After Wilwood’s Workhorse Mustang was on the road, our R&D guys started itching to start a new project. A clean, rust-free, but otherwise unremarkable 1974 Ford F100 short-bed pickup truck was located and brought back to our shop, where it was promptly torn apart. It already had a healthy running V8, and we knew we would eventually build something better.

1974 Ford F100 pickup truck brochure

Phase One

Phase one was a standard upgrade using one of our brake kits, modern-sized wheels with low-profile tires, typical lowering, sway bars, and shocks. The 360 FE engine was dressed up with Edelbrock parts under the hood but otherwise left alone; it already had the healthy, cammy sound to it.

Lowering a Ford truck with twin I-beam front suspension is a particular challenge, and Ford used that design in millions of light-duty trucks and vans, all 1965-96 F100/150, among others. You can lower the solid-axle leaf spring rear suspension without ruining the geometry easily enough in various ways: Axle flip, different springs, different shackles, and a C-notch in the frame. But, in the front, there are no “drop spindles” for I-beam trucks, and you can only lower them an inch or two with springs, which still messes up the camber and suspension travel. Camber can only be reset with heat and a heavy-duty hydraulic press to bend the axle.
Ford 351 motor with Edelbrock accessories

If you want a low-riding Ford truck, you need to buy a set of fabricated I-beams with the dropped ride height designed into them. Because the twin I-beam front suspension is basically two crossed solid axles that pivot on the frame, the camber is baked in. The solid half of the axle causes the wheel to move in an arc as it travels because there is no pivot at the wheel.

While changing the I-beams, we also backdated the spindles to the earlier drum brake design. Why? Because the standard disc brakes from 1973 onward use a caliper mount integrated into the spindle. There is nowhere to bolt a caliper bracket. It is a relatively simple thing to backdate the spindles on 1973-79 trucks.

All the Wilwood kits for the 1965-72 Ford F100 can be found here.

We drove it like this for months, and it served as the real-world test for our Electronic Parking Brake rear kits. Ultimately, we were happy with how the truck would go and stop, but the leaf spring rear and twin-I-beam front suspension were best described as “agricultural.”

Wilwood Ford F100 before

Phase Two

When making an old vehicle like this handle better, you start handicapped by the flexible nature of the frame. With the solid but primitive design of Ford’s twin I-beams, getting suspension geometry for good grip around corners is hopeless. Leaf springs can be made to behave, which is why they are still under most pickup trucks, but they can’t be made to handle while delivering a tolerable ride, a usable payload rating, and a fashionable ride height.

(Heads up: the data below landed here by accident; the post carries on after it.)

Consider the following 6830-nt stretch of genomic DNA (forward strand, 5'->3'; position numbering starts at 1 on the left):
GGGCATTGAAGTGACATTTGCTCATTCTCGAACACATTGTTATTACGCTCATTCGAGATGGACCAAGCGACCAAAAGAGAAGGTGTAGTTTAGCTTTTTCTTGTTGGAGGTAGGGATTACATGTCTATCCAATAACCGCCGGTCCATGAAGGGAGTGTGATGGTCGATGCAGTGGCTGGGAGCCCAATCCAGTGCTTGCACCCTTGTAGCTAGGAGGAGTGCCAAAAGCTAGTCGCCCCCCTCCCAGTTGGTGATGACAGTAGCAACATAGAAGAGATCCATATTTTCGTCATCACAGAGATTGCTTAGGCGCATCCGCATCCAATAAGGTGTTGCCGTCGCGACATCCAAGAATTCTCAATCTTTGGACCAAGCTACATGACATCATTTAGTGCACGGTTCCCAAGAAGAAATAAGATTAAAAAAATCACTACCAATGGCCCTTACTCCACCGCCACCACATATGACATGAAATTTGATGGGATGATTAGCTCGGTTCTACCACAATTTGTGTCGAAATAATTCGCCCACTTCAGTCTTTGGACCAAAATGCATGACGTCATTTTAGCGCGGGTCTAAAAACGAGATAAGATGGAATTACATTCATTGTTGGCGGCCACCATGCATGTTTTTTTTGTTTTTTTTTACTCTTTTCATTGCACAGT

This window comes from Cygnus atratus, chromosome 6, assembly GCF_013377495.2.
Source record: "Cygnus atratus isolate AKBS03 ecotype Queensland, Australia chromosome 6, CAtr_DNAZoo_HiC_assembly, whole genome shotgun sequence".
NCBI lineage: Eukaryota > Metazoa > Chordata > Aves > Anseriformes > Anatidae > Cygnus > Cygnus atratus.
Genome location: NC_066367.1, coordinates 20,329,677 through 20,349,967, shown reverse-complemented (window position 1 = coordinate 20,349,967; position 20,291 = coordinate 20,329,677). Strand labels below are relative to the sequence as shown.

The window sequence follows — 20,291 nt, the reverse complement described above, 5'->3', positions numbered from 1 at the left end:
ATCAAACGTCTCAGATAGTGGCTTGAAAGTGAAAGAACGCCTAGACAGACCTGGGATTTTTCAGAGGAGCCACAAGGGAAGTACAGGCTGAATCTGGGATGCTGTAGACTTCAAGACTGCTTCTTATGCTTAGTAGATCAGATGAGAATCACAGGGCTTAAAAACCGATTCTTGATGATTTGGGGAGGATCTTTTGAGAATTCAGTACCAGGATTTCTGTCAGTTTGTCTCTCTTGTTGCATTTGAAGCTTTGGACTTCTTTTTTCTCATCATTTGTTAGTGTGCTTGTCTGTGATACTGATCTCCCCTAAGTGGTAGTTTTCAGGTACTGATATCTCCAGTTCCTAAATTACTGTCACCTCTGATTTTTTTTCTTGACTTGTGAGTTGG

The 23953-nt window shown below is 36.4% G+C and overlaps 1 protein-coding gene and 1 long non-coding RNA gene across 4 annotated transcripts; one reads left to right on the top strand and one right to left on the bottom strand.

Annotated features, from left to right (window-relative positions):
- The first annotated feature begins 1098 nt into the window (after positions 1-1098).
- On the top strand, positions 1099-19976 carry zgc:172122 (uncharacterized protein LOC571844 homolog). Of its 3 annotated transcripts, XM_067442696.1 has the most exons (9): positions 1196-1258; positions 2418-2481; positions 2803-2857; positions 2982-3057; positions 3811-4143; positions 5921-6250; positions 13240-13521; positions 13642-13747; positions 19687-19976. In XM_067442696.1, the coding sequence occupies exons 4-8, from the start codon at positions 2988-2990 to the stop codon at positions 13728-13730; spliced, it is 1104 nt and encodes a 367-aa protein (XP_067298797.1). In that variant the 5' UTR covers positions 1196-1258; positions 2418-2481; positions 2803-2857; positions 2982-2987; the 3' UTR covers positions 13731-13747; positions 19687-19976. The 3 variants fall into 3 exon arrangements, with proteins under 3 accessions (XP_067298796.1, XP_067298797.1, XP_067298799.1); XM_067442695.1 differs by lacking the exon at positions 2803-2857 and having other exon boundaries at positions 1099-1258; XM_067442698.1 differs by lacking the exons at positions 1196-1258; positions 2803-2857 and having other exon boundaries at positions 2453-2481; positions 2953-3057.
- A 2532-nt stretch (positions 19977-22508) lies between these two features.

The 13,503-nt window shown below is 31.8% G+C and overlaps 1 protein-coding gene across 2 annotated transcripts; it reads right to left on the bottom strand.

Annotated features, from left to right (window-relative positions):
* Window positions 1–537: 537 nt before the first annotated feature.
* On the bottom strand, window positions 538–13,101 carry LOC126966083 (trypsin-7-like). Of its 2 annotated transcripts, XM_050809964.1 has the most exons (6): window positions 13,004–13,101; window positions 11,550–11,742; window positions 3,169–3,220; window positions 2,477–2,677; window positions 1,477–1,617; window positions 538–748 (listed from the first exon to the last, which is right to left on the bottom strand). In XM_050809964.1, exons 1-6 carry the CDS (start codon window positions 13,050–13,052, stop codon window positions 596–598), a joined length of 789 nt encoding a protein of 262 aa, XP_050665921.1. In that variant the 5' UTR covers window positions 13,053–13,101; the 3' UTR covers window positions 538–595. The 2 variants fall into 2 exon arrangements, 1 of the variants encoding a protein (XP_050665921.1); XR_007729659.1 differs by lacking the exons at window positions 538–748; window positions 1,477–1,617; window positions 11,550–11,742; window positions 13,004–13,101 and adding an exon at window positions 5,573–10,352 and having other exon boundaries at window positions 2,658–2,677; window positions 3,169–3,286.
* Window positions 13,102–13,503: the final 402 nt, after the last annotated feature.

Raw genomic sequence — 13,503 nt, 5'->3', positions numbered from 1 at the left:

When we built the Wilwood Workhorse Ford Mustang, it started with calls to our favorite partners, like TCI and Strange, to see what they had developed for the first-generation pony car. We went a different route with the new truck, a more traditional way, like many of you probably do - we started in the junkyard with a camera and a tape measure. Our engineers started brainstorming and making lists and drawings.

We weren’t worried about brakes, but we were looking for modern suspension and steering, which would be heavy-duty enough for a pickup truck that might carry some cargo. A measuring tape revealed the last Ford Crown Vic had a 63.5” track width (with factory positive offset wheels), while the truck was about 64.5” - the modern car measures 67.5” hub to hub, which is wider than the truck, but manageable with the right wheel choice. The width of the frame where the cross member bolted was close enough to make it look easy!

The easy way to do things in the back would be a four-link with trailing arms, coil overs, and a built Ford 9”, but we wanted something better. The 1989-98 Ford MN12 platform was used under big luxury coupes, including the Ford Thunderbird, Mercury Cougar, and Lincoln Mark VIII, and it featured an independent rear suspension based around an 8.8” differential. The whole setup is housed in a subframe made of hydroformed steel held to the chassis by four bolts - moving the mounting points is easy if you have a welder.

Now a theme was coming together, and we started hunting for a suitable, all-Ford, drivetrain to swap in.

Here are the basic puzzle pieces:

  • Body - 1974 Ford F100 “dent side” short bed pickup truck
  • Motor - 32-valve DOHC Aluminum 4.6 liter V8 from Lincoln Mark VIII
  • Supercharger - Eaton M-112 roots-type supercharger from 2004 Mustang Cobra
  • Transmission - 4-speed automatic Ford 4R70W
  • Front Suspension - Independent a-arms, crossmember, steering, and spindles from Ford Crown Victoria Police Interceptor
  • Rear Suspension - Independent rear suspension and limited slip differential from MN-12 Ford Thunderbird

Follow our social media and check back here for all the details and photos when we reach completion of this build.

1 comment

  • Mike: June 15, 2023
    Author image

    Sounds great. What would something like this project cost?

Leave a comment

All blog comments are checked prior to publishing